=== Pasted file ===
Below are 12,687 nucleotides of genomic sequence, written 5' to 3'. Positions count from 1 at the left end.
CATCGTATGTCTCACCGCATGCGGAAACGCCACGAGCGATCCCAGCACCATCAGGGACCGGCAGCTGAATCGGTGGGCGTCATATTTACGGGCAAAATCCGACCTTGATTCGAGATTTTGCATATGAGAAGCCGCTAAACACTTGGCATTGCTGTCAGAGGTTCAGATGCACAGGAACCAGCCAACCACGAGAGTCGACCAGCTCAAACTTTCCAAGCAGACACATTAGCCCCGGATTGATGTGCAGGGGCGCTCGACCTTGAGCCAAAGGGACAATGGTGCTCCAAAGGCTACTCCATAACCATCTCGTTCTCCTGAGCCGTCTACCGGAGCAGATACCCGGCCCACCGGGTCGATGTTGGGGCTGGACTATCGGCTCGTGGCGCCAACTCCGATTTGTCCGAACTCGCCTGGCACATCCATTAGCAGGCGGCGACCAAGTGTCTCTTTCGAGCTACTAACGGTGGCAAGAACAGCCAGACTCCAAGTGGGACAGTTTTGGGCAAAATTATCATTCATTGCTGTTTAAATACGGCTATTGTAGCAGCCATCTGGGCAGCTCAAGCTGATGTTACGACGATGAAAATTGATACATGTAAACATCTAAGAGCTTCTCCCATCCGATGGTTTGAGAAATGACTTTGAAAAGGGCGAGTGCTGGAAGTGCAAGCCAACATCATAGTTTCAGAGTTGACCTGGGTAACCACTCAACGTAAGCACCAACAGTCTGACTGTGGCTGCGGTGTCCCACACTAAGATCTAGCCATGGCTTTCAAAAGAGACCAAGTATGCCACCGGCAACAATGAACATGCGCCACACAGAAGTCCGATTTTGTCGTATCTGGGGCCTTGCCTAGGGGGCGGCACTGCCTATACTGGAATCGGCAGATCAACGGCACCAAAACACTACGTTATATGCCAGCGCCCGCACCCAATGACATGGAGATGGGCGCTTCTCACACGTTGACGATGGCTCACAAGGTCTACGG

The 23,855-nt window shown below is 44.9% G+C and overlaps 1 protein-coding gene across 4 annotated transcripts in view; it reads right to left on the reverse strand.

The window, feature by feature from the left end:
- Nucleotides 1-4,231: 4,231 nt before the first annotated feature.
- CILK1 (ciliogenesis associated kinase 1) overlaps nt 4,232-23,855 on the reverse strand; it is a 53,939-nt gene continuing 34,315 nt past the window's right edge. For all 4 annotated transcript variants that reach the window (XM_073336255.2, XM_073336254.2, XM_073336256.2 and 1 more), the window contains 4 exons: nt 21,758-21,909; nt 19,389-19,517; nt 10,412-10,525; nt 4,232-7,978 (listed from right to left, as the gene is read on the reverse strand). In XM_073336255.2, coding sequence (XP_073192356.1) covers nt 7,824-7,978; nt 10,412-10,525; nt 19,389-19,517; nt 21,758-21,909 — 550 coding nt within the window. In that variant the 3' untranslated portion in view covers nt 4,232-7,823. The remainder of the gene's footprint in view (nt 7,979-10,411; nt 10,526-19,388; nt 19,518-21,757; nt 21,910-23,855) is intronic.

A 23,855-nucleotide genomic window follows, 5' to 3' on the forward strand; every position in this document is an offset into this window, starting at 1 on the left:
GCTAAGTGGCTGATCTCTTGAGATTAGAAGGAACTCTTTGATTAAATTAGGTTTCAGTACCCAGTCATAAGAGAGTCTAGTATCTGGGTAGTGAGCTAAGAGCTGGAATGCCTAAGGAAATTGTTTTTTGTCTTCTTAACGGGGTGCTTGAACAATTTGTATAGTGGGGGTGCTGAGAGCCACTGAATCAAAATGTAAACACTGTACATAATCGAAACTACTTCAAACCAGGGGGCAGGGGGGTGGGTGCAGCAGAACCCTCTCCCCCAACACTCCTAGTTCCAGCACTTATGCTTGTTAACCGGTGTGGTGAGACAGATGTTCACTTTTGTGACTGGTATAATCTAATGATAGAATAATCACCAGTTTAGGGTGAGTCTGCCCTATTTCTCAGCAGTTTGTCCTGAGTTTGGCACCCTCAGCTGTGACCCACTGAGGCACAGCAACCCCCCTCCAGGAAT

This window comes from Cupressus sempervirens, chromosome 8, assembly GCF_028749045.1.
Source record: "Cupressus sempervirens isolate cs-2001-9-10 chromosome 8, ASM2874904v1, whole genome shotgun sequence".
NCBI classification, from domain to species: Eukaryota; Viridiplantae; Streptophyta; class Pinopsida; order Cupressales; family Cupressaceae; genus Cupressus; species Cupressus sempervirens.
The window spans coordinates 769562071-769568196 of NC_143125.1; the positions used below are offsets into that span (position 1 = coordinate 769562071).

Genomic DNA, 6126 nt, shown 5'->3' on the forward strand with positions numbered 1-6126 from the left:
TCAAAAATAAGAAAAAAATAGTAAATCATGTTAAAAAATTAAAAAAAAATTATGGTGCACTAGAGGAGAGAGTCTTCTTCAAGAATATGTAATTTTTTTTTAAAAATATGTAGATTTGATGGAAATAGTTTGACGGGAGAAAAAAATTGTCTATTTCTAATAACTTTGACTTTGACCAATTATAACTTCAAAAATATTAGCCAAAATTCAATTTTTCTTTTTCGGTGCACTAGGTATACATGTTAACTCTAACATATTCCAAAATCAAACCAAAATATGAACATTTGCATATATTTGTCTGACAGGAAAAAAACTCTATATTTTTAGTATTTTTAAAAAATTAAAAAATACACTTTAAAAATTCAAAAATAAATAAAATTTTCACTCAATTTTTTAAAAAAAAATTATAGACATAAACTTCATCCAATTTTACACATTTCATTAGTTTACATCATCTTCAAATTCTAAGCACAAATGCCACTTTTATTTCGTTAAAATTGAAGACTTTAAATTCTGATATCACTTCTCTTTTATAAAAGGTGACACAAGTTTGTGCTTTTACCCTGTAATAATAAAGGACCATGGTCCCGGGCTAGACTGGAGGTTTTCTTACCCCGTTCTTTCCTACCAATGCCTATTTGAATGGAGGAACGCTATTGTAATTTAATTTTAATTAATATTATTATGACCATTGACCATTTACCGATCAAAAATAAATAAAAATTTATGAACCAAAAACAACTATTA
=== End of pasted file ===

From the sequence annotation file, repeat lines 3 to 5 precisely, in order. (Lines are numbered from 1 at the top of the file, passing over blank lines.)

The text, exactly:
The 23,855-nt window shown below is 44.9% G+C and overlaps 1 protein-coding gene across 4 annotated transcripts in view; it reads right to left on the reverse strand.

The window, feature by feature from the left end:
- Nucleotides 1-4,231: 4,231 nt before the first annotated feature.